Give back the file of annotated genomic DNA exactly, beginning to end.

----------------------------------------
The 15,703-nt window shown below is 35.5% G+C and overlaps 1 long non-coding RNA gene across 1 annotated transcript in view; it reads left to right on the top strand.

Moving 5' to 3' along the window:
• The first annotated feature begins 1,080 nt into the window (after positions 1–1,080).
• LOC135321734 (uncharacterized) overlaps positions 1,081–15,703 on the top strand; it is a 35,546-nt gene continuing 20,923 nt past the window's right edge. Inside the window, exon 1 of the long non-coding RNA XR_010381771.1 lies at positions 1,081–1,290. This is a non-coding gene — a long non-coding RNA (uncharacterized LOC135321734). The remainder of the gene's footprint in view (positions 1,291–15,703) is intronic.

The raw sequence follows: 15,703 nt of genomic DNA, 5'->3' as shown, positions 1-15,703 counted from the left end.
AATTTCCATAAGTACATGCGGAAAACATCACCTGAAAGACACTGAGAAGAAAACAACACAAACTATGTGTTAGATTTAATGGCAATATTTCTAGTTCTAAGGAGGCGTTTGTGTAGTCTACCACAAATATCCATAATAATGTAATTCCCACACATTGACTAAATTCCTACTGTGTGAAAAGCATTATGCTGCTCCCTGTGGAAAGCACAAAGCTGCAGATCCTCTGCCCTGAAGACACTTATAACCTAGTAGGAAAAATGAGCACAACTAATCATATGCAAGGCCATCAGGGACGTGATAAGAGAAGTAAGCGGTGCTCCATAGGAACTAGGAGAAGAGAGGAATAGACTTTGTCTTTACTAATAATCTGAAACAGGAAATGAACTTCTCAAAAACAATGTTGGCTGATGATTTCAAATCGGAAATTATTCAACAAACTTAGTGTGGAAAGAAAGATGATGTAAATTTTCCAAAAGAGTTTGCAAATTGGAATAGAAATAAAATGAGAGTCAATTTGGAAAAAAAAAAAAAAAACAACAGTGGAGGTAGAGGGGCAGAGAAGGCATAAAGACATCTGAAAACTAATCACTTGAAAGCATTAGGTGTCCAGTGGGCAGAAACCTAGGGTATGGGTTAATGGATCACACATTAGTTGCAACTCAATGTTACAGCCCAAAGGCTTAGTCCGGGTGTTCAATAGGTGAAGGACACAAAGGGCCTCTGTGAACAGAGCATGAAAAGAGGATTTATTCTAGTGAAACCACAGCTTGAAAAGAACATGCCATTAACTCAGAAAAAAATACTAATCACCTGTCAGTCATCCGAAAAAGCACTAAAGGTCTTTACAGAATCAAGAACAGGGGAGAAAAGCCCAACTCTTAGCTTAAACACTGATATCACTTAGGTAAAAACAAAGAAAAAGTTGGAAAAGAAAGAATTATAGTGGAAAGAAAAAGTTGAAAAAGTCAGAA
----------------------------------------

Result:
The 15,703-nt window shown below is 35.5% G+C and overlaps 1 long non-coding RNA gene across 1 annotated transcript in view; it reads left to right on the top strand.

Moving 5' to 3' along the window:
• The first annotated feature begins 1,080 nt into the window (after positions 1–1,080).
• LOC135321734 (uncharacterized) overlaps positions 1,081–15,703 on the top strand; it is a 35,546-nt gene continuing 20,923 nt past the window's right edge. Inside the window, exon 1 of the long non-coding RNA XR_010381771.1 lies at positions 1,081–1,290. This is a non-coding gene — a long non-coding RNA (uncharacterized LOC135321734). The remainder of the gene's footprint in view (positions 1,291–15,703) is intronic.

The raw sequence follows: 15,703 nt of genomic DNA, 5'->3' as shown, positions 1-15,703 counted from the left end.
AATTTCCATAAGTACATGCGGAAAACATCACCTGAAAGACACTGAGAAGAAAACAACACAAACTATGTGTTAGATTTAATGGCAATATTTCTAGTTCTAAGGAGGCGTTTGTGTAGTCTACCACAAATATCCATAATAATGTAATTCCCACACATTGACTAAATTCCTACTGTGTGAAAAGCATTATGCTGCTCCCTGTGGAAAGCACAAAGCTGCAGATCCTCTGCCCTGAAGACACTTATAACCTAGTAGGAAAAATGAGCACAACTAATCATATGCAAGGCCATCAGGGACGTGATAAGAGAAGTAAGCGGTGCTCCATAGGAACTAGGAGAAGAGAGGAATAGACTTTGTCTTTACTAATAATCTGAAACAGGAAATGAACTTCTCAAAAACAATGTTGGCTGATGATTTCAAATCGGAAATTATTCAACAAACTTAGTGTGGAAAGAAAGATGATGTAAATTTTCCAAAAGAGTTTGCAAATTGGAATAGAAATAAAATGAGAGTCAATTTGGAAAAAAAAAAAAAAAACAACAGTGGAGGTAGAGGGGCAGAGAAGGCATAAAGACATCTGAAAACTAATCACTTGAAAGCATTAGGTGTCCAGTGGGCAGAAACCTAGGGTATGGGTTAATGGATCACACATTAGTTGCAACTCAATGTTACAGCCCAAAGGCTTAGTCCGGGTGTTCAATAGGTGAAGGACACAAAGGGCCTCTGTGAACAGAGCATGAAAAGAGGATTTATTCTAGTGAAACCACAGCTTGAAAAGAACATGCCATTAACTCAGAAAAAAATACTAATCACCTGTCAGTCATCCGAAAAAGCACTAAAGGTCTTTACAGAATCAAGAACAGGGGAGAAAAGCCCAACTCTTAGCTTAAACACTGATATCACTTAGGTAAAAACAAAGAAAAAGTTGGAAAAGAAAGAATTATAGTGGAAAGAAAAAGTTGAAAAAGTCAGAA